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Barents Sea – an effective ocean cooler
Stronger ocean currents have transported more heat to the Barents Sea over the last years. Despite this extra heat, the mean temperature has only increased modestly. The reason is a stronger heat loss caused by more open water during wintertime.

The Barents Sea has now less sea-ice-cover than before. Hence, it looses most of the extra heat from stronger ocean currents. Bear Island, between Norway and Svalbard (photo Lars H. Smedsrud).

 
The Barents Sea is a robust and effective ocean cooler. Despite its fairly shallow depth of 230 m, it releases more energy to the atmosphere than any other sea around the Arctic. A new study by four oceanographers in Bergen shows how the Barents Sea responds to variation of heat transport by the ocean. Results show that the northwards migration of the sea ice, and the larger open ocean areas in the south, can compensate for much of the increase in ocean heat transport since the mid 1990’s.
 
The paper, published in Ocean Science, describes a new approach for understanding the Barents Sea. First an overall heat budget had to be produced, including mean monthly ocean transport and atmospheric forcing. New estimates including the Norwegian Coastal Current makes the total transported heat to the Barents Sea about 70TW. The researchers have divided the Barents Sea into a northern and southern area, and show that all of the heat is lost to the atmosphere in the south.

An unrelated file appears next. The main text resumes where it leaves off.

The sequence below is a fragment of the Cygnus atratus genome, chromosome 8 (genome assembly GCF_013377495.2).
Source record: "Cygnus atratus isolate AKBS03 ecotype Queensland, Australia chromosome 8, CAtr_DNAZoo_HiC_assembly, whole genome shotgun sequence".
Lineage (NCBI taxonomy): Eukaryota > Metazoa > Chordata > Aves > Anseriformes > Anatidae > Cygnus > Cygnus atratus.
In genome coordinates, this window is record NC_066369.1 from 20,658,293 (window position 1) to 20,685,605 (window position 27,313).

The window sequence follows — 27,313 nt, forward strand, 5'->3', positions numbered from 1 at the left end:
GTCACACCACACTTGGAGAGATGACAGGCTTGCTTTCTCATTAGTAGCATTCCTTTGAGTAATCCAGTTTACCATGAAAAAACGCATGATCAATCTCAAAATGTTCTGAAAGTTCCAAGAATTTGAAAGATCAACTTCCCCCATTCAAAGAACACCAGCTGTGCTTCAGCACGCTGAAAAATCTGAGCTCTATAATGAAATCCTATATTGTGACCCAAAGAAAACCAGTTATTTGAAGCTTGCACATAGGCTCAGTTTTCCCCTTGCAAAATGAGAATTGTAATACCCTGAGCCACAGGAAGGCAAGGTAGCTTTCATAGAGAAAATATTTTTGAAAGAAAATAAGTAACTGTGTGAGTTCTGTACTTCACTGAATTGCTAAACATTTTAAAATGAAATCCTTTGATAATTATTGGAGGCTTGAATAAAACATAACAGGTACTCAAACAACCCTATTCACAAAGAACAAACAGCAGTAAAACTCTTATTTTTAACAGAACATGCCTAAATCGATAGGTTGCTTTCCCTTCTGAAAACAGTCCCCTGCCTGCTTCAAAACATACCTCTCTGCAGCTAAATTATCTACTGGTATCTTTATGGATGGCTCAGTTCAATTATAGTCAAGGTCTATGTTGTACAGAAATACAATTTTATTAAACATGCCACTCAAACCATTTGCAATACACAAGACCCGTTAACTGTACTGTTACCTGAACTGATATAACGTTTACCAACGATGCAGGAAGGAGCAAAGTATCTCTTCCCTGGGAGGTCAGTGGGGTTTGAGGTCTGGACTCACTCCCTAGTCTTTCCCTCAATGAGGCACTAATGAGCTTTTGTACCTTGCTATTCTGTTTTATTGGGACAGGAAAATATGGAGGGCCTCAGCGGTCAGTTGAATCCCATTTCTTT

Mean temperature of the southern Barents Sea. Red circle is observed summer mean (June – September), and blue star winter mean (December – April). The green line shows a stable yearly cycle resulting from ocean heat transport of 73 TW. Red line shows temperature with increased ocean transport, blue line with decreased ocean transport. (Figure 7 in article).


The heat is lost by the ocean in the southern Barents Sea through evaporation and sensible fluxes, as there is an approximate balance between the incoming solar, and the outgoing long wave, radiation. The northern Barents Sea receives little ocean heat transport, leading to early sea ice formation during winter.

Reference:

L. H. Smedsrud1, R. Ingvaldsen2,1, J. E. Ø. Nilsen3,1, and Ø. Skagseth2,1: Heat in the Barents Sea: Transport, storage, and surface fluxes, Ocean Science (in press, online 11.02.10)
 
1Bjerknes Centre for Climate Research, Bergen, Norway
2Institute of Marine Research, Bergen, Norway
3Nansen Environmental and Remote Sensing Centre, Bergen, Norway

The paper is available for download at: http://www.ocean-sci.net/6/219/2010/


Last update: 18.02.2010
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The Bjerknes Centre for Climate Research is coordinated by the University of Bergen in cooperation with the Institute of Marine Research, the Nansen Center and Uni Research.